Charging orders and orders for property sale
A Charging Order is one of a number of enforcement methods available to Creditors to enforce judgment debts. A Charging Order can only be applied for where a Creditor has obtained court judgment, the court has determined that a Debtor owes money to the Creditor, and the Debtor has failed to satisfy the Judgment debt.
The grant of a Charging Order entitles a Creditor to place a ‘charge’ on the asset specified in the Order which in most cases is the Debtors house or other property. When the asset specified in the Order is sold the amount due to the Creditor is repaid out of the proceeds.
What is an Order for Sale for a property?
Charging Orders do not stipulate that the Debtor must sell the asset in question. However, the Creditor can apply for an Order for Sale i.e. the court will be asked to make an Order to enable the asset to be sold sooner to repay the debt.
Procedures relating to an application for a Charging Order
The application for a Charging Order always has two stages.
1. An Interim Order
2. A Final order.
An interim Charging Order is usually granted by the court to stop a Debtor from selling an asset property before the final Order can be made without your Creditor knowing.
An interim Charging Order is usually made automatically and a copy will be sent to the Debtor with details of when a full hearing will take place.
An interim Charging Order does not mean that a Charging Order has been made against the Debtors. A Court hearing will be fixed for the Court to consider whether a Final Charging Order should be granted. A Debtor will have an opportunity to argue against it at that stage.
The procedure relating the application for a Charging Order is set out in Part 73 of the Civil Procedure Rules see link:
Defending an Application for a Charging Order
At the hearing for a final Charging Order, the court must consider all the circumstances of the case before it decides whether to make the order.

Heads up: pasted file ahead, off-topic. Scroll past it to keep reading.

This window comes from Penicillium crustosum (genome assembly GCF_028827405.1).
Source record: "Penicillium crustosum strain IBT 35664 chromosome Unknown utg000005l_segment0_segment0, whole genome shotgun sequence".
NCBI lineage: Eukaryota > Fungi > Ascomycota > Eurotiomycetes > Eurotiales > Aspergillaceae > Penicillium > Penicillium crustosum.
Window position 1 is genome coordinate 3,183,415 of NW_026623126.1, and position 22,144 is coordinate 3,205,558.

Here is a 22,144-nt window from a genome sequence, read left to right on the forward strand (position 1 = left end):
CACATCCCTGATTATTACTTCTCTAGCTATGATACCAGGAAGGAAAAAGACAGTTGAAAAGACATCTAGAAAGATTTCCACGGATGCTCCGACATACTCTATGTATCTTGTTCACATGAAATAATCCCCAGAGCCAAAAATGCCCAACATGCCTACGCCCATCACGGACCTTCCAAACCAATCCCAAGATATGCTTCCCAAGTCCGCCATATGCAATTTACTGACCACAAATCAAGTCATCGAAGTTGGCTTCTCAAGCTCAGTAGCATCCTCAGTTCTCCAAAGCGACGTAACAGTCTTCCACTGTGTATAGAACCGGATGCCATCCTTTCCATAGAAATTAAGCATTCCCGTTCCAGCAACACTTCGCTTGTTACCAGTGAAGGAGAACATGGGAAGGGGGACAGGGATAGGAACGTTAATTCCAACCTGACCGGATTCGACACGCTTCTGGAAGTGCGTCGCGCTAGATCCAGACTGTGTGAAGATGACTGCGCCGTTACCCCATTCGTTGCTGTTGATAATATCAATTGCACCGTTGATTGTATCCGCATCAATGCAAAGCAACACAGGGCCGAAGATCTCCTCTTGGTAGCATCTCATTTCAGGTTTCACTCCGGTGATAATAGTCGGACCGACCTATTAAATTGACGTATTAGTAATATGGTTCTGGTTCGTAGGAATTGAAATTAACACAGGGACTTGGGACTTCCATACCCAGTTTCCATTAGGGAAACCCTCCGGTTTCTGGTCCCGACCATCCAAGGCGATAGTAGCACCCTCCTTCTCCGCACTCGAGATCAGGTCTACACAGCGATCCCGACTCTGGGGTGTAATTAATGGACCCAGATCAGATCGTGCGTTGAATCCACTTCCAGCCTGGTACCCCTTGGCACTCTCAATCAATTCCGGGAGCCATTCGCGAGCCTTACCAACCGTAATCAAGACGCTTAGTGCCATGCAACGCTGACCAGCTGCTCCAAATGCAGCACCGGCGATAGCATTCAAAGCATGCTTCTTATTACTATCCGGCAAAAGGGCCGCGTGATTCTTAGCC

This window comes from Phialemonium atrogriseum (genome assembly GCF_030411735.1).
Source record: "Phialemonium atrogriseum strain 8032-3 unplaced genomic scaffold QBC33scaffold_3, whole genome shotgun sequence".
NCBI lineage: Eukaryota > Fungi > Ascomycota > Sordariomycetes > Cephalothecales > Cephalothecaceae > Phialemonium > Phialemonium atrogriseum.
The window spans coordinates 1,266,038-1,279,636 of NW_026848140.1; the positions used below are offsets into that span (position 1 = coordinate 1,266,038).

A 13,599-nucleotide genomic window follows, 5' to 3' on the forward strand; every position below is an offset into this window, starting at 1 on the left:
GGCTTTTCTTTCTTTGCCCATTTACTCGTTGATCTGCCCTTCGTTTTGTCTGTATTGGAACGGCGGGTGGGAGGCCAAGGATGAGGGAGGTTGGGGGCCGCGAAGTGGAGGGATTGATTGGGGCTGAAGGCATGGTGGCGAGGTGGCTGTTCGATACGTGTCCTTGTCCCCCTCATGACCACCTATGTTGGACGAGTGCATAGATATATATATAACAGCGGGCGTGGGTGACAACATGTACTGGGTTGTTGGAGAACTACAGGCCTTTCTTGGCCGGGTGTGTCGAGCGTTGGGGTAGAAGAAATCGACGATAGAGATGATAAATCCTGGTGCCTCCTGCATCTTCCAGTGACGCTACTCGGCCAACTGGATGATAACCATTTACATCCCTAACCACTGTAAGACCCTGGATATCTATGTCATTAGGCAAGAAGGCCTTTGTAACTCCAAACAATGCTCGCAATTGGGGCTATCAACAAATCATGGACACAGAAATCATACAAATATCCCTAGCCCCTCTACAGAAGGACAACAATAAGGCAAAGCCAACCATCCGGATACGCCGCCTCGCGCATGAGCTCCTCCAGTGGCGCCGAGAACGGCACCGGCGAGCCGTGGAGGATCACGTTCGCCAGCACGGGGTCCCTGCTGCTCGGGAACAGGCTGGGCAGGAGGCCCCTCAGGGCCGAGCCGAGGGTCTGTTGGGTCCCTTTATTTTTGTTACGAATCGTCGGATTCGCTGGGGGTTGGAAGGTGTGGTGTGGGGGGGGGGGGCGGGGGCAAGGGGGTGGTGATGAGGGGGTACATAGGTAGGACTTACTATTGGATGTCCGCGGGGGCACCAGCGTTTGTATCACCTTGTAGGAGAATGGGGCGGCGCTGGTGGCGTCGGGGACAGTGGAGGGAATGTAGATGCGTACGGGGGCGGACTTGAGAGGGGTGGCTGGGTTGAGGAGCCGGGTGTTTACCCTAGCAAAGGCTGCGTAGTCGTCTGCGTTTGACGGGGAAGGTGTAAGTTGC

The following may apply and may be used to persuade a Court not to make a Charging Order.
1. There is very little or no equity in the property
This might apply where a mortgage or other secured loans have to be paid back first or where the value of the asset is low.
2. There are alternative methods to pay back the debt
There are other ways to pay back the debt than through a Charging Order – this will depend on the Debtors circumstances.
3. Other Creditors have priority
A Debtor may have other Creditors who take priority and are entitled to be paid back first out of the proceeds of the sale. This might leave little or no money to pay the Creditor who has applied for Charging Order.
4. Agreed arrangement with other Creditors
If a Debtor has agreed with other Creditors to pay back their debts by installments, rather than asking for a Charging Order, the Debtor could argue that one Creditor should not be granted a Charging Order.
5. A Charging Order would prejudice other people who live in the Property
A Debtor may be able to argue other people who live in the property (such as an older person or person with a disability), would be severely affected if your the property had to be sold
Debtors options if a Court has already granted a Charging Order
If a Charging Order has already been granted, a Debtor depending on circumstances may:
- apply for the Order to be set aside
- apply to vary the Charging Order
As the procedure relating to Charging Orders is complex and dependent on particular circumstances, it is important that Creditors and Debtors take advice at an early stage. Get in contact with me whether you are a creditor or debtor, I can help. More about our experience with civil litigation here.
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